Originally posted by Abdulla Mamuwala: Hi An interface is [b]100% abstract class. We know that an abstract class cannot be instantiated, therefore the same applies to an interface.[/B] An interface is not the same as an abstract class - they are quite different. However, it is correct that you can not instantiate an interface. If you look at some mock exam questions, though, you might be lead to believe that you can have instances of interfaces. Check out this example:
ActionListener is an interface and it appears that we're instantiating it. However, it's important to realize that we're not actually making a new instance of an interface, we're creating an anonymous object that implements ActionListener and that's certainly legal. I hope that helps. If you have some specific examples that you're still confused about, post them here and I'll try to help. Corey
Originally posted by Serena: Can a interface have a instance? It doesn't compile when I tried in websphere. But I have seen mock questions that has instance of interface and it didn't report compilation error. Why?
maybe u saw something like this
...in this case, u are actually creating an object of HashSet, which is an implementation of Set. (I am new to java but I think I am right)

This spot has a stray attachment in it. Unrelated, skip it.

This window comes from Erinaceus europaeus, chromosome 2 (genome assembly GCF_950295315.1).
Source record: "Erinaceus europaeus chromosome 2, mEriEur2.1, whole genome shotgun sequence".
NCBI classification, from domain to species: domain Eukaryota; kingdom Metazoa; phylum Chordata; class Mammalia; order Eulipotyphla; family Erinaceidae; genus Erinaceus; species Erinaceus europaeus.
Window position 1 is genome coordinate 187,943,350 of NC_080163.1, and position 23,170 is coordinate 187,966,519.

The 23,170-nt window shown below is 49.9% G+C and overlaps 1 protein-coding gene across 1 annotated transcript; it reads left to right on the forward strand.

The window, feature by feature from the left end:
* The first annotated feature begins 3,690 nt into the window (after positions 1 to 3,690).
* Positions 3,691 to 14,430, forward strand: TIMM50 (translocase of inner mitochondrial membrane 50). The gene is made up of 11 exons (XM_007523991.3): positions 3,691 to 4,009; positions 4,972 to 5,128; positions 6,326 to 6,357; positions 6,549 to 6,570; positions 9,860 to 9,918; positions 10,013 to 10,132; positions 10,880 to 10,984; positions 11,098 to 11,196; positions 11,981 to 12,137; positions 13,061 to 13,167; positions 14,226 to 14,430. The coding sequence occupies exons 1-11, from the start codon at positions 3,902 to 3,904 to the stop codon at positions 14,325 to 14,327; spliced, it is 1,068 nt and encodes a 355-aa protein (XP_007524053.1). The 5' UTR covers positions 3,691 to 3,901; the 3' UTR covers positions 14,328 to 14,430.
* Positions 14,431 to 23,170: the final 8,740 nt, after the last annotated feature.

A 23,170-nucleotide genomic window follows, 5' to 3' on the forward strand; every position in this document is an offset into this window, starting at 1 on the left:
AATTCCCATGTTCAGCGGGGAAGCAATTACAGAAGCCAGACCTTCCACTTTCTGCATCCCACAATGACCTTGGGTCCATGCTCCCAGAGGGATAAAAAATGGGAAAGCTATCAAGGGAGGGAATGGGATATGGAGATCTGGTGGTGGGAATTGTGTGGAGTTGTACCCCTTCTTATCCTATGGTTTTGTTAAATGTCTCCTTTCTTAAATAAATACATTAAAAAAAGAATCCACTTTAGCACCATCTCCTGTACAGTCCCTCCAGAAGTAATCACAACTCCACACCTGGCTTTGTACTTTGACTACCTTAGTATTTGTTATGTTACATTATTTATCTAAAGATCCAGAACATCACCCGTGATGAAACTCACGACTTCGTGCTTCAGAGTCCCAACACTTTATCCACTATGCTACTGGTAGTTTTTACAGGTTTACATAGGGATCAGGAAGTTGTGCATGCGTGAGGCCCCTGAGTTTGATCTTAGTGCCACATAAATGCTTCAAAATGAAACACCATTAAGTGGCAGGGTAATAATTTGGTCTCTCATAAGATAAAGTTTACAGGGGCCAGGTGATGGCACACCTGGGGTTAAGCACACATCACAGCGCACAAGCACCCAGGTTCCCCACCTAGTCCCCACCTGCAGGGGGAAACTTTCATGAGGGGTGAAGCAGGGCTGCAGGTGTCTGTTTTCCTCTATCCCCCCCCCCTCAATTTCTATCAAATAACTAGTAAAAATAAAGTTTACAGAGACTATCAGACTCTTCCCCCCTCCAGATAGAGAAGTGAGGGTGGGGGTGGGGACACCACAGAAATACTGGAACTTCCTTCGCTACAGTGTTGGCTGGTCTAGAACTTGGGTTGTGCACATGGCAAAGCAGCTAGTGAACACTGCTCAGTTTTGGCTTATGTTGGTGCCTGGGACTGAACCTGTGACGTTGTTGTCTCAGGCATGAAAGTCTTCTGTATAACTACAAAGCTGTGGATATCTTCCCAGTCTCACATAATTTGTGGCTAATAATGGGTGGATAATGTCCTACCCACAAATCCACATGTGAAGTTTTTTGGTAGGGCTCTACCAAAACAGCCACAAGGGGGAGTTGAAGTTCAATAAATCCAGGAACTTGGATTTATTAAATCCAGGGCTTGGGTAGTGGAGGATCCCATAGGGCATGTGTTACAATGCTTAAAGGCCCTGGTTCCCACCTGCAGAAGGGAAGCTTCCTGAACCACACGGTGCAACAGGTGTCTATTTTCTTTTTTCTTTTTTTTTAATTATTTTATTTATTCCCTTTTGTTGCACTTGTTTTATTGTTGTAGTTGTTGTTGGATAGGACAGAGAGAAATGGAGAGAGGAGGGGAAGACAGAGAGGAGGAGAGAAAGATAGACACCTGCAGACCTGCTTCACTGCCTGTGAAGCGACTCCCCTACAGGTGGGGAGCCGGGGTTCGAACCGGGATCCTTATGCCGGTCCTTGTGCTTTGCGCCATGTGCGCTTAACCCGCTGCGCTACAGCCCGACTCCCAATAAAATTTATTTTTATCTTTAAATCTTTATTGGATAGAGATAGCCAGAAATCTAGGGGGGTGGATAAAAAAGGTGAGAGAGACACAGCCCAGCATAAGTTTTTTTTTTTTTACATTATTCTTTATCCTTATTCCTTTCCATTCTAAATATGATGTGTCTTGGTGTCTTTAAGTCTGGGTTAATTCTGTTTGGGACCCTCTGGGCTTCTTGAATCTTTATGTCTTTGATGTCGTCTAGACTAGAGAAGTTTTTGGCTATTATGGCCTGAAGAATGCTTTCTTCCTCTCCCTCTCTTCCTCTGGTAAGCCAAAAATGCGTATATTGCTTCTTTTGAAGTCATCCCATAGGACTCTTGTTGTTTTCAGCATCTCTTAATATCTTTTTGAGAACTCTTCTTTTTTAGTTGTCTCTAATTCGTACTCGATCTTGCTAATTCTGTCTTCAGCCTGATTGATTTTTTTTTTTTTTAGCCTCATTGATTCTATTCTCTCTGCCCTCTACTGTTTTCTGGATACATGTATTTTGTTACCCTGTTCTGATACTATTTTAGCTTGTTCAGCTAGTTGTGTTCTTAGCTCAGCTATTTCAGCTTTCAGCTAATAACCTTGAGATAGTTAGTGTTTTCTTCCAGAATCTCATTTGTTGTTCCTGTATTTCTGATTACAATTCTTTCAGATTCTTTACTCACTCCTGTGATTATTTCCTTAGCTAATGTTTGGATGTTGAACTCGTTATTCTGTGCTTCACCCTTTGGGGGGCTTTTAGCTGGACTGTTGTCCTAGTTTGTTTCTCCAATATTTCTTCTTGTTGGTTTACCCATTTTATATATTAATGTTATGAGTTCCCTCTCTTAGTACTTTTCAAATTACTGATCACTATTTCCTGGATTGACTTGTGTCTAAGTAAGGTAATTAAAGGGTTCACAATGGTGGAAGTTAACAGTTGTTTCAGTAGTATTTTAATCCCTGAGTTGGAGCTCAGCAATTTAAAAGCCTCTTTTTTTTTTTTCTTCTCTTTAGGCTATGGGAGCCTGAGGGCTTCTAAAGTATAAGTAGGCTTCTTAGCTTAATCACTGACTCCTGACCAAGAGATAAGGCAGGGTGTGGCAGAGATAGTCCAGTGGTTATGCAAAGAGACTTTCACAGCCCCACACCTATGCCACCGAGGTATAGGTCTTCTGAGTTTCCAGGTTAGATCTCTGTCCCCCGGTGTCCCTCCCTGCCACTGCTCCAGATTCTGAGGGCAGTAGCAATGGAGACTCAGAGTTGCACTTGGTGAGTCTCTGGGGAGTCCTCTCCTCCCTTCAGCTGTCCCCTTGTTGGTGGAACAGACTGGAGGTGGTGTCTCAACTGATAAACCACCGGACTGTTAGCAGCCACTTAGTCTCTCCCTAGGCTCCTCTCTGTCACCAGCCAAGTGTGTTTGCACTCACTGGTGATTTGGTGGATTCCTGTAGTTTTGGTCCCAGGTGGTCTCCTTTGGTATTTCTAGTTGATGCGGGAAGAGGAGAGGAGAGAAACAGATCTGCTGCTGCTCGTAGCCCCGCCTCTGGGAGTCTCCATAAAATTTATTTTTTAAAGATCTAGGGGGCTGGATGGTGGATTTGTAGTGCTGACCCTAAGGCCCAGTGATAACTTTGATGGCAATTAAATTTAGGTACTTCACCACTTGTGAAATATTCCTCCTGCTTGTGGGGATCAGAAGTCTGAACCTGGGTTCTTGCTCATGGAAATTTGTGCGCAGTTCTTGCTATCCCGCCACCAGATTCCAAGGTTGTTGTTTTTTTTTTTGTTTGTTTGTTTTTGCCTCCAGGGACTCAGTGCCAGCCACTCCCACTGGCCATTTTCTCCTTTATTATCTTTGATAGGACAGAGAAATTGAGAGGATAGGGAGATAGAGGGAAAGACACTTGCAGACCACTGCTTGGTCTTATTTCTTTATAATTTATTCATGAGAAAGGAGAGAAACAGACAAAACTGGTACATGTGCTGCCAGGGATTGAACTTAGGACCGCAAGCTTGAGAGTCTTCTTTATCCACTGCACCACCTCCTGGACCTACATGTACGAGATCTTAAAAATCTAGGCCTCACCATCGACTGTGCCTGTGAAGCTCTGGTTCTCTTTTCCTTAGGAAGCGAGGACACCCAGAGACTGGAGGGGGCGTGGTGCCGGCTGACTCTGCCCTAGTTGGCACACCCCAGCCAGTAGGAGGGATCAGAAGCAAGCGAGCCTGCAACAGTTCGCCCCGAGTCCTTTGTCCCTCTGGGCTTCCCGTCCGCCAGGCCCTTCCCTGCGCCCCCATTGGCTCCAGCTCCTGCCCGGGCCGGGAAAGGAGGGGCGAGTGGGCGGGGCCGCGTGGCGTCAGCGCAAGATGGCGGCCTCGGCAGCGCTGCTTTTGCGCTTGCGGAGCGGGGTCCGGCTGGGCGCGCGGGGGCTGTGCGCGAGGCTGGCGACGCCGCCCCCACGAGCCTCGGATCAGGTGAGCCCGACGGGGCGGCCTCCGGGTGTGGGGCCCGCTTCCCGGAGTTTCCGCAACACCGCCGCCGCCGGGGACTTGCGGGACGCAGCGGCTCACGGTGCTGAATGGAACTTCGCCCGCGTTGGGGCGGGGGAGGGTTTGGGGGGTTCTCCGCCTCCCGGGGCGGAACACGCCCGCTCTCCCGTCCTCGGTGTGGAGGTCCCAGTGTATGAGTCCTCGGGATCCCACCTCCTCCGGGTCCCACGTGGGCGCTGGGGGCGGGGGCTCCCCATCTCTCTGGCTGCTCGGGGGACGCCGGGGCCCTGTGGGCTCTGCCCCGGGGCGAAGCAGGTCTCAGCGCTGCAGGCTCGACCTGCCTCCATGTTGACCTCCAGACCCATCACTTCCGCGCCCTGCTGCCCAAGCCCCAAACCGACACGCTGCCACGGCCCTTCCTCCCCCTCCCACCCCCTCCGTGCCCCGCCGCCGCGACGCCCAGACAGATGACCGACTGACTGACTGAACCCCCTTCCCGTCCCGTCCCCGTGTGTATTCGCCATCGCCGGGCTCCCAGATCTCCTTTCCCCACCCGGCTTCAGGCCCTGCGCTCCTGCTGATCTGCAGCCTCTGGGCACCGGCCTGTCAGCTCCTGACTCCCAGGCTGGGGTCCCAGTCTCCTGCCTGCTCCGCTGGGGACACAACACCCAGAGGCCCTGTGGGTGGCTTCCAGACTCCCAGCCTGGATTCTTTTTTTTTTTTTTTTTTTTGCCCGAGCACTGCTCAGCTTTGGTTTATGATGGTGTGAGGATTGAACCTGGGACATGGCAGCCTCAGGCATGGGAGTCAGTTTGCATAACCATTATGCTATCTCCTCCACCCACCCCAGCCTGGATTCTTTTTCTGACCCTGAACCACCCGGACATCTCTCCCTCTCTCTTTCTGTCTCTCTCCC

Serena, Hmmm. I'm not entirely sure what it is you're confused about. You can have a variable with an Interface type, such as Comparable, but you can't have an instance of an interface - that variable would have to reference some object that implements that interface. In your examples, that's exactly what you have. That aspect of it is no different from having a variable with the type of an abstract class. We know that we can't instantiate the abstract class so the only use of the variable would be to reference a subclass of that abstract class. Perhaps if you can point out the line(s) that are giving you trouble, I can be of more help. Corey
Ok, I understand it from your following explanation: You can have a variable with an Interface type, such as Comparable, but you can't have an instance of an interface - that variable would have to reference some object that implements that interface. Thank you very much!